Chapter 22 – The Deathly Hallows
- Preventing the Death Eaters from seeing Ron because he’s supposed to be at home with spattergroit – Hermione really does think of everything.
- “She’s tough, Luna, much tougher than you’d think. She’s probably teaching all the inmates about Wrackspurts and Nargles.” I think Harry’s right – Luna’s personality does seem the least susceptible to being broken by imprisonment.
- “If he were the master of the Deathly Hallows, would he be safe?” Once again, Harry’s not interested in power for its own sake – he just wants to get rid of Voldemort so he and everyone else can have normal, worry-free lives.
- This is another chapter which covers a long period of time where nothing really happens, though it summarises it all well. Despite Harry being unhappy and focussed on the Hallows, things still feel more positive than before Ron left, and the group as a whole more proactive: it’s like they’ve experienced the absolute low point and there’s nowhere to go but up.
- There’s a lot to like in the Potterwatch broadcast. I like the codenames used – for example, Lupin’s codename ‘Romulus’ is a reference to the brother of Remus in Roman mythology (the two of them were suckled by a wolf as babies). Fred brings some much-needed levity, and it’s good to hear that some wizards are working of their own initiative to protect Muggles. There’s also the focus on Harry, which really emphasises his importance to outside parties.
Chapter 23 – Malfoy Manor
- Through a simple slip-up by Harry, the situation really escalates in this chapter, and the story starts rolling again.
- It’s telling that Draco is reluctant to give Harry away and thus let him be killed. This is a very different Draco from the earlier books: he’s been participating in grown-up evil, rather than schoolyard bullying, for a while now, and it’s not really fun anymore.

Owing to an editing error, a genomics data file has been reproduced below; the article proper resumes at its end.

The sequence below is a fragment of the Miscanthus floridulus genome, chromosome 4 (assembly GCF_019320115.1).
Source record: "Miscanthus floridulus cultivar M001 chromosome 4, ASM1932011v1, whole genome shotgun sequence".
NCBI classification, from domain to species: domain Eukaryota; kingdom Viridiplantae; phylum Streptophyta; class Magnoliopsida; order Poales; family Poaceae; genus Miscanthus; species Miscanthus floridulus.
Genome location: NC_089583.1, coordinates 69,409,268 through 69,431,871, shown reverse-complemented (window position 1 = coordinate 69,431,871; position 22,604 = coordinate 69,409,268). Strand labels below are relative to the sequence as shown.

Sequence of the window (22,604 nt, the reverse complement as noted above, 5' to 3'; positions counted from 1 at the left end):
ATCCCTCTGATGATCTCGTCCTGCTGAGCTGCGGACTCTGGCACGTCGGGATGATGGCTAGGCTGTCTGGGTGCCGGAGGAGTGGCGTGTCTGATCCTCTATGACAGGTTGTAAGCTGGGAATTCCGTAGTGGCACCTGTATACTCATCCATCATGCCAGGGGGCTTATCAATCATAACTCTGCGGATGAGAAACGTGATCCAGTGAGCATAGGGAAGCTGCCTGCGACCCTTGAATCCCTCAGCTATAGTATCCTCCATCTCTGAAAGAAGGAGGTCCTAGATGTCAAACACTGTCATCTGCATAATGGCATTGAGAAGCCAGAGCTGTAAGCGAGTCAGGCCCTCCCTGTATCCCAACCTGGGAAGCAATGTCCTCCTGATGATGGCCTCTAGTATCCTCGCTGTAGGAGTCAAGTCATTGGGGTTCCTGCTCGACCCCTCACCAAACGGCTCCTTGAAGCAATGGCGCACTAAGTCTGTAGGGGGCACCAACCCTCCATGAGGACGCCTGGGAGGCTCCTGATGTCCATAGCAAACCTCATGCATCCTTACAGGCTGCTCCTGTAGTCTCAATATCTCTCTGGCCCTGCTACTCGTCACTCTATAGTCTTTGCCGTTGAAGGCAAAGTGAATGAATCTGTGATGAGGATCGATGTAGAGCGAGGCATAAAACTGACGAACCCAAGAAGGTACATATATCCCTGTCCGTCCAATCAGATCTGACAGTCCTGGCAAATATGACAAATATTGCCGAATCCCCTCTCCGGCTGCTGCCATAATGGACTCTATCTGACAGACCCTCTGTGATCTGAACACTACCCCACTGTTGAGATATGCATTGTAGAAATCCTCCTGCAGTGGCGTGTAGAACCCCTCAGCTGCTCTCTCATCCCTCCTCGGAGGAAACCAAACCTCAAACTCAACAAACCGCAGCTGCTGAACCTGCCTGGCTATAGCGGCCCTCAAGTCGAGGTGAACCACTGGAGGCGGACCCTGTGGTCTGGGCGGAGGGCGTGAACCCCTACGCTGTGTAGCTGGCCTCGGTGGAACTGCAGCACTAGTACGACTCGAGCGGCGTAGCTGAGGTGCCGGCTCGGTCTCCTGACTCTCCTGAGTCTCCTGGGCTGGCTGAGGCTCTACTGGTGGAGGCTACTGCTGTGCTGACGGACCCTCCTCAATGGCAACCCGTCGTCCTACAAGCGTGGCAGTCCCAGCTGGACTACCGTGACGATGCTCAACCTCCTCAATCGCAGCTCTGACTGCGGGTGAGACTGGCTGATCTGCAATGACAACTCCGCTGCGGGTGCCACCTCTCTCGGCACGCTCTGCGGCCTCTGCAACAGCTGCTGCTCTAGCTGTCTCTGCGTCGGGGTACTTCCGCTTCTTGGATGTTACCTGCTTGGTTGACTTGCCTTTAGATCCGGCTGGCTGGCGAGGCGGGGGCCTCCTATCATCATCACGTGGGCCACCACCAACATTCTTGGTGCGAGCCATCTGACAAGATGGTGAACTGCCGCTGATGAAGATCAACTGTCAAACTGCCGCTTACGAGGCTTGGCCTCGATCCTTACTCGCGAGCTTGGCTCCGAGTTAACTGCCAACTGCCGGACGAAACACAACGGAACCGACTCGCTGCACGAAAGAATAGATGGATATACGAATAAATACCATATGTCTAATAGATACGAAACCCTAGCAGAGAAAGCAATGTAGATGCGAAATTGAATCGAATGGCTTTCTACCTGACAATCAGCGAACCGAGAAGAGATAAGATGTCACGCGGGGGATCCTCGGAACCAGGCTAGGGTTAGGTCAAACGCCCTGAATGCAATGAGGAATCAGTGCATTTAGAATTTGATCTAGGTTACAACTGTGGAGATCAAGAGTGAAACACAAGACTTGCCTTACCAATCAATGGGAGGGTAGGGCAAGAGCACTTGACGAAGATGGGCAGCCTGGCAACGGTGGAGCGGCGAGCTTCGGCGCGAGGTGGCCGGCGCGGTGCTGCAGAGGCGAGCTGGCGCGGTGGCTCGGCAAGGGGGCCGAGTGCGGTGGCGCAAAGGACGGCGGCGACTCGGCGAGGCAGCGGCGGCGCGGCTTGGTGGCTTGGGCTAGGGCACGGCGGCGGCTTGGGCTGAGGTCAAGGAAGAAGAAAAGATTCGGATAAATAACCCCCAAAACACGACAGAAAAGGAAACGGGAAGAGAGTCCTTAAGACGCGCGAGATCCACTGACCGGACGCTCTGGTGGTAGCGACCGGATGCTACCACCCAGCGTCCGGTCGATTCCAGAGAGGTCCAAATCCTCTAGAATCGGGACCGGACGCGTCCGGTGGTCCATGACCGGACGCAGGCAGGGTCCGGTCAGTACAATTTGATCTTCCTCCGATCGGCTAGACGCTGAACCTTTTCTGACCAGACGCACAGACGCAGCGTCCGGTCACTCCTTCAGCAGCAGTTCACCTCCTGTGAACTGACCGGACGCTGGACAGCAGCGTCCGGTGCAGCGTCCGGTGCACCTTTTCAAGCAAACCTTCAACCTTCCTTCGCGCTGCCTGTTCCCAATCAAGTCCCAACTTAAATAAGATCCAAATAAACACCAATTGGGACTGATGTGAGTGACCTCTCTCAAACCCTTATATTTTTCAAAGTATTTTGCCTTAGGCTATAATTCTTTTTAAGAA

- Ron offering himself to be tortured instead of Hermione, and then going crazy as he listens to her screams – he really does demonstrate his virtues strongly in this book.
- Grindelwald’s aims may have been similar to Voldemort’s in many ways, but he indicates a key difference when he declares “I welcome death!” – which Voldemort would no doubt see as an indicator of inferiority.
- Wormtail’s silver hand strangling him is both unexpected and yet appropriate for a gift from Voldemort, but I really thought his life debt to Harry would pay off in a more open act of defiance, rather than a momentary hesitation. It doesn’t feel especially significant, though I suppose it’s good to have expectations subverted.
- We get our next big chapter-closing death, and this time it’s Dobby. It’s another unexpected one, and it feels even sadder having read the other books in quick succession, with all the times that Dobby has helped Harry still fresh in the mind.
Chapter 24 – The Wandmaker
- The chapter begins with another section of very powerful prose: Harry realising his priorities, sealing his mind against Voldemort through the power of his grief, and digging Dobby’s grave himself, trying to hold back the pain as he does so. It may only be a little funeral with a crude gravestone, yet it still feels incredibly heartfelt and meaningful.